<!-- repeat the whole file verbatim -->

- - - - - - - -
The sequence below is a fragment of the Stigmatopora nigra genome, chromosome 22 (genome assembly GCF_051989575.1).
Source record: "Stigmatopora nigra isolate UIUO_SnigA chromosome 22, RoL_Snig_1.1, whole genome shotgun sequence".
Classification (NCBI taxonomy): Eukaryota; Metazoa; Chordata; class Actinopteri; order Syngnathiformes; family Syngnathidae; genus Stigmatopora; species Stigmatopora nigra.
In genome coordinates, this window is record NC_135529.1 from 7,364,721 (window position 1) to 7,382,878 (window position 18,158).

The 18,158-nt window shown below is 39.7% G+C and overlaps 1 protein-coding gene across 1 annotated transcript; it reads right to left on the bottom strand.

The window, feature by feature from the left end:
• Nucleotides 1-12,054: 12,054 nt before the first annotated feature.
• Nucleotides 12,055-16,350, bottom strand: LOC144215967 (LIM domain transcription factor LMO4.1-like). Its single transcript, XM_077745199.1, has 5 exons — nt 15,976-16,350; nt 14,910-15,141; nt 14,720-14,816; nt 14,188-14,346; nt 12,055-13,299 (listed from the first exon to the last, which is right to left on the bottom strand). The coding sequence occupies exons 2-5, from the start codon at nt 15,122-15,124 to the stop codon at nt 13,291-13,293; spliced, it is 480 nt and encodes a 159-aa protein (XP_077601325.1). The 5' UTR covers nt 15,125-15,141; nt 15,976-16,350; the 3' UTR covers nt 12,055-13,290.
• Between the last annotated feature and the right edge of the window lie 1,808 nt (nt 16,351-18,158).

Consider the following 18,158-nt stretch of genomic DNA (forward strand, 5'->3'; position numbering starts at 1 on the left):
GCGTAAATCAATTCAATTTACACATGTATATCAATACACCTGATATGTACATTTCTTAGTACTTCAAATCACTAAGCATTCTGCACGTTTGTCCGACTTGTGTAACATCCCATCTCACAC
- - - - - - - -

The sequence below is a fragment of the Stigmatopora nigra genome, chromosome 22 (genome assembly GCF_051989575.1).
Source record: "Stigmatopora nigra isolate UIUO_SnigA chromosome 22, RoL_Snig_1.1, whole genome shotgun sequence".
Classification (NCBI taxonomy): Eukaryota; Metazoa; Chordata; class Actinopteri; order Syngnathiformes; family Syngnathidae; genus Stigmatopora; species Stigmatopora nigra.
In genome coordinates, this window is record NC_135529.1 from 7,364,721 (window position 1) to 7,382,878 (window position 18,158).

The 18,158-nt window shown below is 39.7% G+C and overlaps 1 protein-coding gene across 1 annotated transcript; it reads right to left on the bottom strand.

The window, feature by feature from the left end:
• Nucleotides 1-12,054: 12,054 nt before the first annotated feature.
• Nucleotides 12,055-16,350, bottom strand: LOC144215967 (LIM domain transcription factor LMO4.1-like). Its single transcript, XM_077745199.1, has 5 exons — nt 15,976-16,350; nt 14,910-15,141; nt 14,720-14,816; nt 14,188-14,346; nt 12,055-13,299 (listed from the first exon to the last, which is right to left on the bottom strand). The coding sequence occupies exons 2-5, from the start codon at nt 15,122-15,124 to the stop codon at nt 13,291-13,293; spliced, it is 480 nt and encodes a 159-aa protein (XP_077601325.1). The 5' UTR covers nt 15,125-15,141; nt 15,976-16,350; the 3' UTR covers nt 12,055-13,290.
• Between the last annotated feature and the right edge of the window lie 1,808 nt (nt 16,351-18,158).

Consider the following 18,158-nt stretch of genomic DNA (forward strand, 5'->3'; position numbering starts at 1 on the left):
GCGTAAATCAATTCAATTTACACATGTATATCAATACACCTGATATGTACATTTCTTAGTACTTCAAATCACTAAGCATTCTGCACGTTTGTCCGACTTGTGTAACATCCCATCTCACAC